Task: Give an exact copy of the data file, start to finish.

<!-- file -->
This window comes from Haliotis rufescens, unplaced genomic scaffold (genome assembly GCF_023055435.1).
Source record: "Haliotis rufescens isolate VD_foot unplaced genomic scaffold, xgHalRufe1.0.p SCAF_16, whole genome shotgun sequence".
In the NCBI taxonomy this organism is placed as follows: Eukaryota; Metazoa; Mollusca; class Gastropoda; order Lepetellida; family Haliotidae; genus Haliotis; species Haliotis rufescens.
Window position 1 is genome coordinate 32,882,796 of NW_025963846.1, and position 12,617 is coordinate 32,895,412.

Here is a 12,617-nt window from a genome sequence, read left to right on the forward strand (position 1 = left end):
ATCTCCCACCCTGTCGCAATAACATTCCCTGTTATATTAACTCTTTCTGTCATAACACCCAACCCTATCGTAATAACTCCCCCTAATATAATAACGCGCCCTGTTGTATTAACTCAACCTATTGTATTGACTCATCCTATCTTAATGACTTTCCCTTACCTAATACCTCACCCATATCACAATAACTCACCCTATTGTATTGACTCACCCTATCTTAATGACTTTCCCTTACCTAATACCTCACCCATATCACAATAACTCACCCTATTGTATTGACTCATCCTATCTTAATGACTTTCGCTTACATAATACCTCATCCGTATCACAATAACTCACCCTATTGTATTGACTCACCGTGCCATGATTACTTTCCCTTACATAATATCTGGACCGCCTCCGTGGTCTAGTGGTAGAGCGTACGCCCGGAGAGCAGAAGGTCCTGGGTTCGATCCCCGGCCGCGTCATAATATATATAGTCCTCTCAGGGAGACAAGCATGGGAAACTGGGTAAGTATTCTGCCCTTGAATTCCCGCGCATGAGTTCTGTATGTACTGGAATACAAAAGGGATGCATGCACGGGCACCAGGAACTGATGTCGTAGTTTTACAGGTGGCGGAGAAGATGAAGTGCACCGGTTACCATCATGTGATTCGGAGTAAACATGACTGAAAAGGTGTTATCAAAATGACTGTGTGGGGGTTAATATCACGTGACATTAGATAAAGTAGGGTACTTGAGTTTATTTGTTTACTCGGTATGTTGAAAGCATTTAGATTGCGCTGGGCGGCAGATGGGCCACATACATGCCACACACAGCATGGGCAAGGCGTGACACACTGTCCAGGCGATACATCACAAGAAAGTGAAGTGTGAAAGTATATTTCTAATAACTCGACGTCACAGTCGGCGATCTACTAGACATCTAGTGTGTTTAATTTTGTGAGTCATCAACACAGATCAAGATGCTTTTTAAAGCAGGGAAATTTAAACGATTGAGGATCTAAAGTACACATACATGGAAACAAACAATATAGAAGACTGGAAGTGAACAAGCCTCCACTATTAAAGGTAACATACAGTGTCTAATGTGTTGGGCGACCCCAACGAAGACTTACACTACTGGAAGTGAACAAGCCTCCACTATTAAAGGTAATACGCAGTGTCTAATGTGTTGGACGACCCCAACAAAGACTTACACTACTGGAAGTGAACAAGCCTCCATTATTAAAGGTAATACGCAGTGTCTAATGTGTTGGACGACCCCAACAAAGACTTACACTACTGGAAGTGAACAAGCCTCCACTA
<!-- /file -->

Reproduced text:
This window comes from Haliotis rufescens, unplaced genomic scaffold (genome assembly GCF_023055435.1).
Source record: "Haliotis rufescens isolate VD_foot unplaced genomic scaffold, xgHalRufe1.0.p SCAF_16, whole genome shotgun sequence".
In the NCBI taxonomy this organism is placed as follows: Eukaryota; Metazoa; Mollusca; class Gastropoda; order Lepetellida; family Haliotidae; genus Haliotis; species Haliotis rufescens.
Window position 1 is genome coordinate 32,882,796 of NW_025963846.1, and position 12,617 is coordinate 32,895,412.

Here is a 12,617-nt window from a genome sequence, read left to right on the forward strand (position 1 = left end):
ATCTCCCACCCTGTCGCAATAACATTCCCTGTTATATTAACTCTTTCTGTCATAACACCCAACCCTATCGTAATAACTCCCCCTAATATAATAACGCGCCCTGTTGTATTAACTCAACCTATTGTATTGACTCATCCTATCTTAATGACTTTCCCTTACCTAATACCTCACCCATATCACAATAACTCACCCTATTGTATTGACTCACCCTATCTTAATGACTTTCCCTTACCTAATACCTCACCCATATCACAATAACTCACCCTATTGTATTGACTCATCCTATCTTAATGACTTTCGCTTACATAATACCTCATCCGTATCACAATAACTCACCCTATTGTATTGACTCACCGTGCCATGATTACTTTCCCTTACATAATATCTGGACCGCCTCCGTGGTCTAGTGGTAGAGCGTACGCCCGGAGAGCAGAAGGTCCTGGGTTCGATCCCCGGCCGCGTCATAATATATATAGTCCTCTCAGGGAGACAAGCATGGGAAACTGGGTAAGTATTCTGCCCTTGAATTCCCGCGCATGAGTTCTGTATGTACTGGAATACAAAAGGGATGCATGCACGGGCACCAGGAACTGATGTCGTAGTTTTACAGGTGGCGGAGAAGATGAAGTGCACCGGTTACCATCATGTGATTCGGAGTAAACATGACTGAAAAGGTGTTATCAAAATGACTGTGTGGGGGTTAATATCACGTGACATTAGATAAAGTAGGGTACTTGAGTTTATTTGTTTACTCGGTATGTTGAAAGCATTTAGATTGCGCTGGGCGGCAGATGGGCCACATACATGCCACACACAGCATGGGCAAGGCGTGACACACTGTCCAGGCGATACATCACAAGAAAGTGAAGTGTGAAAGTATATTTCTAATAACTCGACGTCACAGTCGGCGATCTACTAGACATCTAGTGTGTTTAATTTTGTGAGTCATCAACACAGATCAAGATGCTTTTTAAAGCAGGGAAATTTAAACGATTGAGGATCTAAAGTACACATACATGGAAACAAACAATATAGAAGACTGGAAGTGAACAAGCCTCCACTATTAAAGGTAACATACAGTGTCTAATGTGTTGGGCGACCCCAACGAAGACTTACACTACTGGAAGTGAACAAGCCTCCACTATTAAAGGTAATACGCAGTGTCTAATGTGTTGGACGACCCCAACAAAGACTTACACTACTGGAAGTGAACAAGCCTCCATTATTAAAGGTAATACGCAGTGTCTAATGTGTTGGACGACCCCAACAAAGACTTACACTACTGGAAGTGAACAAGCCTCCACTA